IT is surely one of the most respected names in the Leeds dining scene.
And it certainly has one of the best locations in the city.
Brasserie Forty 4 was one of the original waterfront eateries, situated in a beautiful converted warehouse on the Calls.
The building may be the same, but the sights from its windows have changed very much over recent years.
Today it overlooks the bright lights of Brewery Wharf and the modern pedestrian bridge which links the development to the city centre.
Despite now having a more modern waterside view, Brasserie Forty 4 still feels like stepping into one of the city’s old classics.
Inside it is all exposed brickwork, wooden floors and steel beams, a look which matches perfectly with the setting and ambience.
So it was with some expectation that Oliver took a table on a busy evening.
It is next door to glamourous hotel 42 The Calls and clearly draws much of its clientele from there.
On the night we visited we overheard several staff members enthusiastically telling diners about the history of the building.
We’d received a similarly warm welcome when we arrived at the small bar area.
The gentleman who greeted us remembered us making the booking several days earlier and we enjoyed a drink in the bar while our table was readied.
All of the tables in the bar were taken, which confirmed our previous suspicions that this place was likely to be packed at the weekends.
After a short wait we were shown to a good table close to the gorgeous views over the water.
Perusing the menu, we were a little surprised. It all sounded nice – but not ‘knock your socks off’.
Many of the starter options were bistro classics, like the chicken liver parfait, but there was also the odd eastern influence, such as the tempura vegetables with pickled ginger.
Then there was eggs benedict, which I’d always thought more of a breakfast dish. In fact I’d seen it being tucked into for a breakfast at a hotel elsewhere the day before.
We decided to skip starters and instead tucked into the lovely warm rolls and tasty accompaniments of not only butter but also tapenades of green olive and red pepper.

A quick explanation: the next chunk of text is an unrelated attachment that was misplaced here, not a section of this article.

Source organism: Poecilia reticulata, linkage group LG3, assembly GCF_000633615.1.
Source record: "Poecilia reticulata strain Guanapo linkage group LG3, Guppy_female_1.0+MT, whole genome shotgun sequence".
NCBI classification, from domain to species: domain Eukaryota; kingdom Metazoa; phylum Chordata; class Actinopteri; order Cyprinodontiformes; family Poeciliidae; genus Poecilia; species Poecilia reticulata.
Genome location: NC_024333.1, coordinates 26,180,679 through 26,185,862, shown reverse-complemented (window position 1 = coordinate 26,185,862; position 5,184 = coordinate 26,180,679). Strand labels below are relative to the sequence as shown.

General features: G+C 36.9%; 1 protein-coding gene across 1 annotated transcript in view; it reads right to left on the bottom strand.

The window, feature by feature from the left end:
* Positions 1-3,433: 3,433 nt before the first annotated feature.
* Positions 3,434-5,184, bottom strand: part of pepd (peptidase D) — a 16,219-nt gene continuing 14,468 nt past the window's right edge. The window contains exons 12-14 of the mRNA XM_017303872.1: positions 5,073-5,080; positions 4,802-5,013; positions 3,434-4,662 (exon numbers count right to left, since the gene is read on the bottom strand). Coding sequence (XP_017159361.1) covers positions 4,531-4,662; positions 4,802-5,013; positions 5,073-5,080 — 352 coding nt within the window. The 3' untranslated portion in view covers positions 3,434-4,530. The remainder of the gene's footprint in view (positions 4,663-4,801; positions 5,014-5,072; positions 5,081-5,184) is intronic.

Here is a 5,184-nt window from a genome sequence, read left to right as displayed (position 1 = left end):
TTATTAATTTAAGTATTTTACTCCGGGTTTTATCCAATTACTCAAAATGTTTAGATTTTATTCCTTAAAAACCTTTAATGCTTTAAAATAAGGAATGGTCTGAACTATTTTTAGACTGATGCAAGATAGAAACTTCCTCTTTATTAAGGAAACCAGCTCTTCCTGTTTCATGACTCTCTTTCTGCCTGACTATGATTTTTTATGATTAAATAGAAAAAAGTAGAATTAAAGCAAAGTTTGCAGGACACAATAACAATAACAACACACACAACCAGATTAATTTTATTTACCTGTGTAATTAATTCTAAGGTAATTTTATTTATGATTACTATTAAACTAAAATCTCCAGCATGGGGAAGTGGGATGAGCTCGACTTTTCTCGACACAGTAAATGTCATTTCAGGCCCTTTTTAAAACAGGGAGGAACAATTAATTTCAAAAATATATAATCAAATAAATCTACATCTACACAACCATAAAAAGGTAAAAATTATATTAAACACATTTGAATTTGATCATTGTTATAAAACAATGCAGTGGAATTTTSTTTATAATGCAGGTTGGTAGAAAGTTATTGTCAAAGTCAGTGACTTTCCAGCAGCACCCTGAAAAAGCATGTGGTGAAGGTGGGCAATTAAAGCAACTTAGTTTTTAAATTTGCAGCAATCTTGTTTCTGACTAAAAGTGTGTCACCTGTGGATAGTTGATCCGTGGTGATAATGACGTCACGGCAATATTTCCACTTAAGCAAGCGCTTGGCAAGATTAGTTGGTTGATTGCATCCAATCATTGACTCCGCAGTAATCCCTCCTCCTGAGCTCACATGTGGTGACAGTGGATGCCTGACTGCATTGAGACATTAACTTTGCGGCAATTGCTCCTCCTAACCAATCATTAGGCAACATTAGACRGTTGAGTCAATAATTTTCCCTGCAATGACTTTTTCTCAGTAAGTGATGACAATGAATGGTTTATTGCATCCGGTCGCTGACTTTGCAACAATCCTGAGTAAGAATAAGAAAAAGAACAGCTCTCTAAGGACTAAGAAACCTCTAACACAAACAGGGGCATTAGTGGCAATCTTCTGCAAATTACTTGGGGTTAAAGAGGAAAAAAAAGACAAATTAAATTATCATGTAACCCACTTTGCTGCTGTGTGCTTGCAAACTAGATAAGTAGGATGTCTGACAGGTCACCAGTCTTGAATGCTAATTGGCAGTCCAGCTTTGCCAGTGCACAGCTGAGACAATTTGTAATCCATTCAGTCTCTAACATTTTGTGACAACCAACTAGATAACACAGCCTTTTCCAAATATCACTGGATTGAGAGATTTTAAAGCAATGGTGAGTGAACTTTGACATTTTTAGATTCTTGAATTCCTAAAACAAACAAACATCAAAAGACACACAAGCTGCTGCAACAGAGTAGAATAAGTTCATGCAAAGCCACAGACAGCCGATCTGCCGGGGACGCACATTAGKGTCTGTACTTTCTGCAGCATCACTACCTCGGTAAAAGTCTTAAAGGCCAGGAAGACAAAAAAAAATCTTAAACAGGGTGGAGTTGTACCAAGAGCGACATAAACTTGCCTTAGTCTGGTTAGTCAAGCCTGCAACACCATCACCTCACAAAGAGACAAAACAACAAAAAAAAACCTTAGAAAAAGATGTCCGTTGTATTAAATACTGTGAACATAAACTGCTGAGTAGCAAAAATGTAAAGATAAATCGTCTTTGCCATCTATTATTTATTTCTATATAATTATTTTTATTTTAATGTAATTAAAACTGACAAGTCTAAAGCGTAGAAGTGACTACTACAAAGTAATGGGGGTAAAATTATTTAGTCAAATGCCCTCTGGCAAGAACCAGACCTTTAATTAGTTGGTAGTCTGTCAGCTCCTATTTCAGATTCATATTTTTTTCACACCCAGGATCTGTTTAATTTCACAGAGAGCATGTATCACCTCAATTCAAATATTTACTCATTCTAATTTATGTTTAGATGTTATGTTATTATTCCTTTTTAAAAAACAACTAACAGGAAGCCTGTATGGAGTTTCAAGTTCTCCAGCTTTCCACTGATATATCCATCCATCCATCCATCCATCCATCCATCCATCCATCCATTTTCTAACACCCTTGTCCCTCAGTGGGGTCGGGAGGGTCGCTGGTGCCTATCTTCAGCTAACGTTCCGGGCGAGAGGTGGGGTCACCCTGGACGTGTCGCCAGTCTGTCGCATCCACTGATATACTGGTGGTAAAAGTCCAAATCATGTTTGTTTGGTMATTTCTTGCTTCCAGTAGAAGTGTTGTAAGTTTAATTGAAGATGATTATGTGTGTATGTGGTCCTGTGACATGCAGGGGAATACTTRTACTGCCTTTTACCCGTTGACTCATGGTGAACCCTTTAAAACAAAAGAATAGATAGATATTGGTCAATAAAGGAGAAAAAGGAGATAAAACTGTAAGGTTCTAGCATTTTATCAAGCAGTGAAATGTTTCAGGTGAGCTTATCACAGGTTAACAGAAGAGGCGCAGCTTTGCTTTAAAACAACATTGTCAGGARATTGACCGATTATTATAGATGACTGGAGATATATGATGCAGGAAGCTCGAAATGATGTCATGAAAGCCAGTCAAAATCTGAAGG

Main courses were heavy on the meat – they included two duck options, steak, fillet of beef and oxtail faggots, though there was also a vegetarian choice.
However we both fancied something a little lighter.
I went for the chicken, leek and mushroom pie with white wine sauce (£12.50) while my dining partner opted for one of the fish specials – roast cod on spring onion rosti with a parsley cream sauce (£14.95).
My pie came in an individual dish topped with a puff pastry lid. Underneath was a mix of creamy sauce, pieces of chicken and sliced mushrooms.
It was tasty and the chicken succulent, but the flavours got a little samey as the dish wore on.
Our mains were accompanied by perfectly cooked vegetables including mange tout and green beans. I’d not ordered a potato side dish, having not expected to need it, and while the pie portion was ample, that may have added a bit of interest.
My dining partner thought his fish was delicious, cooked to perfection with crispy skin and moist within.
A generous piece of cod topped a nice rosti but he thought the creamy sauce won out on taste.
Our desserts were also good. My first choice option of blueberry and almond tart with lemon curd ice-cream had run out so I went for the raspberry crème brulee with shortbread biscuit (£5.60).
It had the crucial crunch, that solid layer of caramel on top, and a few raspberries beneath created a welcome tartness from the sweetness of the custard.
It was a good example of the dish, my enjoyment only slightly tempered because I’d really fancied my original choice.
My companion’s apple and blackberry crumble (£5.60) came in a large individual dish with its own jug of vanilla custard.
He thought the flavours were lovely, his only criticism being there was a bit too much topping to the amount of fruit.
Prices for the mains we thought were fair, though starters cost from £5.50 to a rather expensive £9.50.
Our bill, which included a still water, one Peroni and a large glass of a good Sauvignon Blanc (£6.20), came to £58.36. A 10 per cent service charge was added automatically.
The first bill we were brought also included a glass of wine which we’d ordered but had never actually arrived.
That was the worst in a few minor service glitches.
It all started very well – everything was brought quickly and professionally. One of the more senior waiters came to speak to us when my first dessert choice was not available.
However there was a delay in clearing our dessert dishes and we had to ask for hot drinks. After that our order for peppermint tea was clearly forgotten. We had to ask twice and waited quite some time for it.
Then there was that second glass of the Sauvignon Blanc. We hadn’t reminded them because by the time we realized it wasn’t coming, we weren’t that bothered.
But when we got the bill, the non-existent glass of wine was on it.
We pointed it out and it was swiftly removed, with a quick apology. No explanation for the lack of it being served at all was forthcoming, though from where Oliver was sitting it seemed quite obvious.
Various members of the serving team obviously had differing roles and it appeared that if you asked one of them for something that another was responsible for, the message didn’t always make it to the right person.
That all added up to an evening that, while very enjoyable, had a few incongruous elements.
The food wasn’t quite as knockout as the surroundings and the service not just as good as the welcome.
All in all, Brasserie Forty 4 remains a stalwart of the better eateries in Leeds city centre.
The atmosphere is top class already and a few tweaks to the food and service could put it among the best.